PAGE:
Kerri Fivecoat-Campbell

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Kansas City Homes and Gardens

3 Lofts, 3 Looks

Downtown living is hugely popular, no matter which downtown you choose: Kansas City, Liberty, even Merriam, Kansas. Three loft dwellers share their stories of open living, innovative spaces and active communities.

By Kerri Fivecoat-Campbell

The Room to Move into Retirement

Photography by Steve Sanders

Hardwood oak floors lead into Vicky's open kitchen/dining area.

For most baby boomers, a move to a loft apartment may mean also scaling down on square footage, but that wasn't the case for Vicky and Roger Burnett.

When the Burnetts moved from their 1,700-square-foot suburban home, they expanded into a 5,000-square-foot loft in downtown Liberty that was specially designed for one of their passions—entertaining. But that wasn't all the Burnetts had in mind when they designed what they describe as their final home, they also built the entire living space to be universally accessible, a feature they hope will help them ease into their golden years.


The building the loft crowns houses both Vicky and Roger's businesses downstairs and also has a place in Liberty history.

Located in the 1900 block of North Water Street, the building sits atop a well, which was once the water source for the town. It is also a famous marker to the Jesse James legend, as he reportedly shot a man at the foot of a stairwell that was once outside of the building.

By the time the Burnetts took possession of the historic landmark, the upper floors had been converted into 14 separate apartments with one communal bathroom. The challenge, Vicky says, was to convert the small, design-challenged dim spaces into an open, brightly lit floor plan that respected the building's history. "The architect designed the space around the load bearing walls," Vicky says. "The building pretty much told us what should go where."

An elevator that delivers guests to the formal living room replaces a dark, narrow staircase. Beyond that is Vicky's office, which is separated by French doors, the first of many rooms designed around natural partitions and beams already in the building.

Hardwood oak floors lead into Vicky's open kitchen/dining area. Vicky not only loves to entertain friends and a large blended family, she likes to be able to visit with guests while cooking. Built-in window seats provide additional storage space, and allow guests to chat while Vicky cooks. "The windows are really the focal point of this space," she says. Appliances are all tucked away behind light-colored cabinets, lending to the uncluttered, open feel of the area.

The living room.

Low cabinets provide easy access for Vicky, who is short in stature, but may prove necessary in the future should either she or Roger ever need a wheelchair. The open area can be made even more maneuverable by moving the portable island.

Everything in the kitchen is functional. For example, a water outlet was placed near the cook top for ease in filling large pots without having to move them. A laundry area off the kitchen is large enough for another stove and a commercial kitchen table.

"Caterers just love this laundry room with the extra stove," Vicky says. The couple has hosted benefits for their favorite local non-profits. A guest powder room also sits off the kitchen/dining area.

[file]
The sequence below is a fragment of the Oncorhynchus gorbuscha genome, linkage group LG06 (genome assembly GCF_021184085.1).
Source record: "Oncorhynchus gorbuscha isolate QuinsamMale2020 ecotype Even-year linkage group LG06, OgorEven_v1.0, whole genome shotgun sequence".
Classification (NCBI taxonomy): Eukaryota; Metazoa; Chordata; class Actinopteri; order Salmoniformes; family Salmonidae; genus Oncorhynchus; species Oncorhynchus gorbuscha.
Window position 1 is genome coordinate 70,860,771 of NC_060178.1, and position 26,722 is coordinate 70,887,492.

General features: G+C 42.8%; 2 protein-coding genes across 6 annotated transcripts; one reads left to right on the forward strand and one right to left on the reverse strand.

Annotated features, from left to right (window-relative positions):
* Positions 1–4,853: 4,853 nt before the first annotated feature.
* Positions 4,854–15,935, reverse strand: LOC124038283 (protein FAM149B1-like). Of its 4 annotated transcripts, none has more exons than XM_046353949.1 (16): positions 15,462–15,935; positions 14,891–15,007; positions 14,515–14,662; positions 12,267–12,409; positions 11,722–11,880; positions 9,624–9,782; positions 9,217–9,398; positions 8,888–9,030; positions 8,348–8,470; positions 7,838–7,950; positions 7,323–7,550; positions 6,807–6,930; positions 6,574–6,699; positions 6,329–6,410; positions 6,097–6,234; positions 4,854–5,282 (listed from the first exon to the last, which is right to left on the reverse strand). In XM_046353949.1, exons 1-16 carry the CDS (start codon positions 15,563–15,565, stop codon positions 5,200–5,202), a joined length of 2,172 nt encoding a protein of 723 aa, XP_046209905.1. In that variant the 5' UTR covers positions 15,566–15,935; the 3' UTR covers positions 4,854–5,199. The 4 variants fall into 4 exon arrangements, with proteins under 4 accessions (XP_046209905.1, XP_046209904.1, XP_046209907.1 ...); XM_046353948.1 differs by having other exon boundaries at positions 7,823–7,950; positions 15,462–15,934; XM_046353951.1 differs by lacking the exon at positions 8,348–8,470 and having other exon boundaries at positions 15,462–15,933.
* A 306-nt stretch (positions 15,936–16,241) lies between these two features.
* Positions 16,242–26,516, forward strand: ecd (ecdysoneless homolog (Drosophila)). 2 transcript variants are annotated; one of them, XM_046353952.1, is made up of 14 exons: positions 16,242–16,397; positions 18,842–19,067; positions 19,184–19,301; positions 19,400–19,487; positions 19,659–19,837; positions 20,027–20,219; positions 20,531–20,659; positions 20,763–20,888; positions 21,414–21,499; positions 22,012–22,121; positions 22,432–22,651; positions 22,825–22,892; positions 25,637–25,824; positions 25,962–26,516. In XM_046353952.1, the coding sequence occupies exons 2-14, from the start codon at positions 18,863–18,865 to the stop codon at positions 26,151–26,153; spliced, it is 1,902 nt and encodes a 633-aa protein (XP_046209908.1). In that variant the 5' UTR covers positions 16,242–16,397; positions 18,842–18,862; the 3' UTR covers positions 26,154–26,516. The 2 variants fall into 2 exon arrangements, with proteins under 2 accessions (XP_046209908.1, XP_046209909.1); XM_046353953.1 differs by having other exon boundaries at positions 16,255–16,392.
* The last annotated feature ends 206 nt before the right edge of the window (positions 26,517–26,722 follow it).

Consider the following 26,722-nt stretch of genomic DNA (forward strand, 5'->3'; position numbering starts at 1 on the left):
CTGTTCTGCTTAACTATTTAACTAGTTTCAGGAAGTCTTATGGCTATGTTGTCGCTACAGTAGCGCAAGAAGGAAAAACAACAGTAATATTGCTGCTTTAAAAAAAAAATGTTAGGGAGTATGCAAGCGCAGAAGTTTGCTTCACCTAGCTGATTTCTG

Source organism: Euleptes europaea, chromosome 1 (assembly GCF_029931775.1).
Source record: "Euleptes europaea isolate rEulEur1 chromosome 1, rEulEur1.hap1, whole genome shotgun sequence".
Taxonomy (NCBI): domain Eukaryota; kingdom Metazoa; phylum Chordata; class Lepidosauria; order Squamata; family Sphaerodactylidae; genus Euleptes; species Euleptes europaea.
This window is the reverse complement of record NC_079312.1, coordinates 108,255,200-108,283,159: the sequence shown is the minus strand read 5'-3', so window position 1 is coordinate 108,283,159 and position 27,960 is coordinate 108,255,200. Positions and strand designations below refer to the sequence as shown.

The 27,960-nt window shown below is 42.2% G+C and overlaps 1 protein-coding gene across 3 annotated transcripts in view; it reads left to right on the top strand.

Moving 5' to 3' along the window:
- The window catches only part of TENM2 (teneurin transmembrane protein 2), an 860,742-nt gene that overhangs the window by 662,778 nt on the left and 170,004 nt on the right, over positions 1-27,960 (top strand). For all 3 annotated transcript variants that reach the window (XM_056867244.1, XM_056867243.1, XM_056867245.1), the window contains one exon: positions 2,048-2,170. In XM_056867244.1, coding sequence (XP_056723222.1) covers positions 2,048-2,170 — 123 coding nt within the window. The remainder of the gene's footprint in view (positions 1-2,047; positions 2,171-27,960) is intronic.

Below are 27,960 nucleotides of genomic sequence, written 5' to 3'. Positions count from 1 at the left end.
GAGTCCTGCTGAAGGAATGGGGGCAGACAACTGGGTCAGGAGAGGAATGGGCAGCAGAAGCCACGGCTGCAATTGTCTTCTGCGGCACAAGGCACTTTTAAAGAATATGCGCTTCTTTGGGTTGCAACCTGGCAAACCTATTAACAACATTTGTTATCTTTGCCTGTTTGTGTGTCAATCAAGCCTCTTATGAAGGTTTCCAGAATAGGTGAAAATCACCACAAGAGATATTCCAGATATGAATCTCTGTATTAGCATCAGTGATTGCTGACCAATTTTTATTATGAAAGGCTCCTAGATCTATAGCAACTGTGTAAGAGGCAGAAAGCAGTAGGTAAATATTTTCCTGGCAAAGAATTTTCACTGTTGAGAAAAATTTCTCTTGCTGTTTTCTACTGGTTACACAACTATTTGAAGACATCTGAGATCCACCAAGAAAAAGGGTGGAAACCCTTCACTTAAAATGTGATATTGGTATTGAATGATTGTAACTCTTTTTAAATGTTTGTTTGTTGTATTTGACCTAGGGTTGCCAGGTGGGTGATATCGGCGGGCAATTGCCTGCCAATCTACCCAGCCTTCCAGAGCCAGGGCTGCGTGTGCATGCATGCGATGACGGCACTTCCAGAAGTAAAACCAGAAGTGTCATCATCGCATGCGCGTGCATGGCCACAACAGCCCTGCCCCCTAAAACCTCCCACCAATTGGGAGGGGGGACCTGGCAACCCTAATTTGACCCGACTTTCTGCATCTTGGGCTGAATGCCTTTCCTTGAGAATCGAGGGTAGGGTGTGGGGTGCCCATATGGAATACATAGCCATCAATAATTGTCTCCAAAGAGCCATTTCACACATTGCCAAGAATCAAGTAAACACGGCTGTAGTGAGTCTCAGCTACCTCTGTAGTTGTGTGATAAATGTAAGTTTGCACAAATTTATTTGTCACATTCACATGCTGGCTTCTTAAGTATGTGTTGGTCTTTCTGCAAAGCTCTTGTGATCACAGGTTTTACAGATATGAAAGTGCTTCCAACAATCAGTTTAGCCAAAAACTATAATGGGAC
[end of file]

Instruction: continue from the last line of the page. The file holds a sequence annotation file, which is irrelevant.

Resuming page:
The master suite connects to a large master bathroom, again, lending to universal design by a higher placed commode as well as an open shower.

A laundry chute from the master closet connects to the laundry room on the other side.

The room second in use only to the kitchen/dining area is the entertainment room, which is the site of a large home theater system, a bar and an upright piano.

Vicky says that she was so afraid the movers would be hurt trying to get the antique piano up the narrow 1880s fire escape that she said a prayer promising to learn to actually play the instrument if no one was harmed during the move. Keeping her promise, piano is now one of her hobbies.

The entertainment room bears things the couple loves: a handmade quilt that belongs to Roger and a collection of programs from ballets and musicals that are Vicky's. The room is drawn together by a photograph of the building as it was in the 19th century, showing the staircase made famous by Jesse James.

Quotes on the walls separate the adult book selection in the library from the children's library, a space used and loved by numerous grandchildren.

Quotes on the walls separate the adult book selection in the library from the children's library, a space used and loved by numerous grandchildren. A room used by the couple as an exercise room and a guest bedroom situated on the opposite side of the loft from the master suite give guests plenty of privacy.

The loft doesn't have a deck or patio area outside, but Vicky and Roger's "outdoor room," overlooks Liberty Square and is decorated with a huge pine tree (it serves as the family Christmas tree during the holidays) and live plants, which give the couple an urban patio feel.

The couple says when they were looking into loft living, they sought a small-town feel that would allow them convenience later in life. "As we get older, instead of driving, we can just walk down to the square for anything we want," Vicky says. "And yet we are still just 20 minutes from downtown Kansas City."

See more photographs of this loft and the others in the March/April issue of Kansas City Homes & Gardens.

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